Weapons of World War Two
Yokosuka MXY 7 Ohka
When the utilization of the "kamikaze" techniques intensified, the Japanese industry and Air Force started to resent from the extraordinary effort that the military authorities had decided to face. The Navy and the Army, which had put their aircraft at the disposal of the suicidal pilots, saw how the number of their effectives decreased due to the actions without return. It is true that the number of available aircraft was always higher than the number of volunteers, but this was not because of the lack of men, but because an aircraft was built in a matter of days, while the training of a pilot required a much longer period.
On the other hand, attention had to be put also in the problems of the defense of the metropolitan territory, problems increasingly pressing due to the increment of the American incursions over Japan. Finally, there was the problem of the very aeronautical industry which, in full crisis of lack of metals and raw materials, had to deliver an increasing number of aircraft, in a moment in which it was rather difficult to keep the average of normal production. Because of this it was started to think about the possibility of building aircraft able to solve the destructive necessities with a wide margin of reliability, and which could be built in little time and using cheap materials that would not raise their cost.
Several companies started to work immediately, trying to find the solution for such a difficult problem, and finally it was the shipyard of Yokosuka which found the most practical solution. The result was a self-propelled contraption which, manned by a pilot, would crash against the enemy ships at a speed of 925 kilometers/hour. The "Ohka" (Cherry Blossom), for such was the denomination of the aircraft, had a torpedo-shaped fuselage; the wings, disposed in the center of the fuselage, just before the cockpit, had a small area, just enough to grant a minimum lift during the long dive towards the target; the tail had two ailerons disposed in the shape of double T. The construction was almost entirely in wood and, hence, very economical. In the nose of the aircraft there were 1200 kilograms of TNT, and the propulsion was entrusted to three rockets.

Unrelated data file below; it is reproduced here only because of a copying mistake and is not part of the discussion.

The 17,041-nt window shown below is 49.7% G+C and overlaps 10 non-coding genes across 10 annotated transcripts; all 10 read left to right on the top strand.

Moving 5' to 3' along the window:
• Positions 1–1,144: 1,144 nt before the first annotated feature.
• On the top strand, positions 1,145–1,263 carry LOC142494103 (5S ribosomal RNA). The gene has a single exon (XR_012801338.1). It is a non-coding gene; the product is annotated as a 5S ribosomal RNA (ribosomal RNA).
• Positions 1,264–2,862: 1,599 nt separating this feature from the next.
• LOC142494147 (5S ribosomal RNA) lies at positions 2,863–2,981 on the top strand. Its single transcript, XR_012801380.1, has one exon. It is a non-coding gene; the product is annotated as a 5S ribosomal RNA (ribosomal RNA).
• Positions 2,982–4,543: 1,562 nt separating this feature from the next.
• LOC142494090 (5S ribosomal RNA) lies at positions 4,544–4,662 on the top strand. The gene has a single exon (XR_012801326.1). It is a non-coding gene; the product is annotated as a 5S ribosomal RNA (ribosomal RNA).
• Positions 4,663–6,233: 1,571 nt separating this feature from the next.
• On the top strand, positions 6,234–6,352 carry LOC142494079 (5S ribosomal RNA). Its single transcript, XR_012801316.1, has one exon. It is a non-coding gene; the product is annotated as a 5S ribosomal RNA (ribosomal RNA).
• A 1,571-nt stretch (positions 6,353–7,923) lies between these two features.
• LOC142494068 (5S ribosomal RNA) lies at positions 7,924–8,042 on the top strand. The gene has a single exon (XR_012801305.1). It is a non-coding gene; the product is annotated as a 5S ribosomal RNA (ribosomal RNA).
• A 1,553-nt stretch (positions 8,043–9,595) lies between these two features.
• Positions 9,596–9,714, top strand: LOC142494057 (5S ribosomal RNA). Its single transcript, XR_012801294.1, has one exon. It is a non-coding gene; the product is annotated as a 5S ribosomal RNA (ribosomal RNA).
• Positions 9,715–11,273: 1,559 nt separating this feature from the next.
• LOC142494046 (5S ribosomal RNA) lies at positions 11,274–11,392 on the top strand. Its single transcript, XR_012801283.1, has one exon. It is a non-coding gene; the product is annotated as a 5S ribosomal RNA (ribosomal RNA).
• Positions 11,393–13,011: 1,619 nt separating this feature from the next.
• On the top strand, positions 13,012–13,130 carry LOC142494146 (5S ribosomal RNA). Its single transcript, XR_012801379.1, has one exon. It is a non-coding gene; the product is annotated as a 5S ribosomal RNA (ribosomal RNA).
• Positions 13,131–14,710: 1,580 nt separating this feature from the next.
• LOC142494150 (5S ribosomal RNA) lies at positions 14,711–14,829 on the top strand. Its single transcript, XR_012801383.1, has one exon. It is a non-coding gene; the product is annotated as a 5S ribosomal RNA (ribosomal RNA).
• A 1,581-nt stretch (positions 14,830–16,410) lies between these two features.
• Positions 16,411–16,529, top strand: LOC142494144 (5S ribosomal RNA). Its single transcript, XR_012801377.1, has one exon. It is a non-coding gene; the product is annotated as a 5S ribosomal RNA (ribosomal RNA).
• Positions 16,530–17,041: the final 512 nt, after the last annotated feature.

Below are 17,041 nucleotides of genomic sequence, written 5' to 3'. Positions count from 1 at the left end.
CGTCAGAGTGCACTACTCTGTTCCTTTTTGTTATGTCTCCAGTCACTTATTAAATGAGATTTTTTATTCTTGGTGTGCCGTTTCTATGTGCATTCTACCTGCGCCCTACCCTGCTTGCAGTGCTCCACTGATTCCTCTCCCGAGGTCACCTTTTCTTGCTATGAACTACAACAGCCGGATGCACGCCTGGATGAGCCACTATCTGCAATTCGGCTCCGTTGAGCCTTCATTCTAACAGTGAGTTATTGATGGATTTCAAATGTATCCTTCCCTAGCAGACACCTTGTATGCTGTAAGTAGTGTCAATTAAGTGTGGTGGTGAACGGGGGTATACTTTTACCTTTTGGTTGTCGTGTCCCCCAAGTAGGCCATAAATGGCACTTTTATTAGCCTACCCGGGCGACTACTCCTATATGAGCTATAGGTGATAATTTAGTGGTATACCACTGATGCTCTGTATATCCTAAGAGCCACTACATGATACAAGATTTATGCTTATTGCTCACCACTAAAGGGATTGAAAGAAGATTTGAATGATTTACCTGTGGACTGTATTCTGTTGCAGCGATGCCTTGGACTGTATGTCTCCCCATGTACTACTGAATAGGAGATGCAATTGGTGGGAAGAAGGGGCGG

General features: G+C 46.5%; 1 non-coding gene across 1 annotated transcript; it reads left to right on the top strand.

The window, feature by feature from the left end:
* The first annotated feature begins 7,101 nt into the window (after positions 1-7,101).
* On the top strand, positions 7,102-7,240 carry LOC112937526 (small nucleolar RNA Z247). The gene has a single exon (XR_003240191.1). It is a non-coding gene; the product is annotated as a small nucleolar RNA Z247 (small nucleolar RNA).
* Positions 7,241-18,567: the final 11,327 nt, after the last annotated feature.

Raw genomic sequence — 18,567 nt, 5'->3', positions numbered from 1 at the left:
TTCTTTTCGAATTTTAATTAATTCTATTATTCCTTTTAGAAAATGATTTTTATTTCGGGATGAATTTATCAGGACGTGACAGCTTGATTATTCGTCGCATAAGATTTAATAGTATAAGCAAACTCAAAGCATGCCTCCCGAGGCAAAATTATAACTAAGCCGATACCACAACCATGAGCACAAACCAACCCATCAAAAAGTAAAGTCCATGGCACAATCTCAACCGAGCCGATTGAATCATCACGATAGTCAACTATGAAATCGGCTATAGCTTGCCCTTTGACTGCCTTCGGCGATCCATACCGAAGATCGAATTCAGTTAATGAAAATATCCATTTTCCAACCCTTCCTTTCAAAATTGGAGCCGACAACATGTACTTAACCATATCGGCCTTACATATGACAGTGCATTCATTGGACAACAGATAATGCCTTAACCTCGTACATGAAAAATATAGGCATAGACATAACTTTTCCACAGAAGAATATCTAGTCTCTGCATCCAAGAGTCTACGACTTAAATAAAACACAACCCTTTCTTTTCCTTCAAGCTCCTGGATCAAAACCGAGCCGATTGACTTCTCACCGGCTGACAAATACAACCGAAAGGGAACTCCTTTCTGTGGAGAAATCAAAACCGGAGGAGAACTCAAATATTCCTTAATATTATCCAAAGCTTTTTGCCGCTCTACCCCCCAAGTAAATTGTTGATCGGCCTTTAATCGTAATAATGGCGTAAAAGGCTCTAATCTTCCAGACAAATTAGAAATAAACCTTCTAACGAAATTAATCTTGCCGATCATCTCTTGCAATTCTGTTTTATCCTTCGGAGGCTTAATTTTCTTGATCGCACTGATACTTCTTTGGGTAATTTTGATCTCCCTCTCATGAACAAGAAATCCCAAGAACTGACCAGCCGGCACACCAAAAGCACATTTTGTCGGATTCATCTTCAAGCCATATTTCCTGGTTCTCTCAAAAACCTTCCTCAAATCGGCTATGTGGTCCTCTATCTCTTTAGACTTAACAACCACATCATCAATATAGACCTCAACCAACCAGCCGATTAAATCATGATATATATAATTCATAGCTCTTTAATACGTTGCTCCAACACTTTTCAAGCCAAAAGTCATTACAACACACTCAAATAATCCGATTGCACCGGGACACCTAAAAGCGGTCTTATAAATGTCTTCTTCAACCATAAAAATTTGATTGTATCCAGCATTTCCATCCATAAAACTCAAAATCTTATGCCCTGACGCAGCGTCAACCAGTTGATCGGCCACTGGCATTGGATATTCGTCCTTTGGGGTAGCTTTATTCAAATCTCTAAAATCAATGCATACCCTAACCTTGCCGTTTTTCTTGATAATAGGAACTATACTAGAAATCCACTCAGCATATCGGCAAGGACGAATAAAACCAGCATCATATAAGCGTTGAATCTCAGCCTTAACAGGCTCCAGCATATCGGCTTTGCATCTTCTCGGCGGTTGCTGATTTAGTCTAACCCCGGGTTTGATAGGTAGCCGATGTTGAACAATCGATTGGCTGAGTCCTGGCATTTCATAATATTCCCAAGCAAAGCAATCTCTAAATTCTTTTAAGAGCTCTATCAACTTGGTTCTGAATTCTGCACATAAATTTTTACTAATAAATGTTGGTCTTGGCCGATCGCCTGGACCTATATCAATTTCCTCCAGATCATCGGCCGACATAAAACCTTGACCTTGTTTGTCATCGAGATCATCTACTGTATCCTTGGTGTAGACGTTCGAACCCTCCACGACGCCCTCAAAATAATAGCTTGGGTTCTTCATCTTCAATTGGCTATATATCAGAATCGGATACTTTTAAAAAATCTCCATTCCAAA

The Ohka was transported by a bomber until it was about 40 kilometers from its target; then it was disengaged from the mother aircraft, which returned to its base. So far this was the theory, which, apparently, did not present many difficulties. The pilots were trained with gliders similar to the Ohka before entering action. However, the aircraft was not at the level of the expectations of the projectists. In the first place, they were the cause of the loss of a large number of bombers, which, due to the large weight that they transported under the fuselage, were easy prey for the enemy fighters.
Moreover, at the moment of truth, the Ohka was quite difficult to pilot and the high speed reached during the dive, albeit it protected the aircraft from the enemy fighters and antiaircraft artillery, rendered very difficult its handling, so that the victims from the Ohka could be counted with the fingers of a hand. On the other hand, it was impossible to take benefit from the experiences of the pilots in this rocket aircraft, for they never returned. The 755 exemplars of this aircraft which were produced, supported desperately the cause of a then agonizing Japan, but in the end they only contributed to the vanishing of the dream of seeing all Asia grouped along with the flag of the Rising Sun.
First flight: Spring of 1945
Wingspan: 5.12 meters
Wing area: 6 square meters
Length: 6.06 meters
Height: 1.16 meters
Full load/Empty weight: 2140/440 kilograms
Payload/Crew: 1700 kilograms/1
Engine: Three rockets Type 4-1 of 800 kilograms of thrust
Maximum speed: 648 kilometers/hour in horizontal flight and 925 kilometers/hour at the end of the dive
Armament: 1200-kilogram warhead
Operational range: About 37 kilometers
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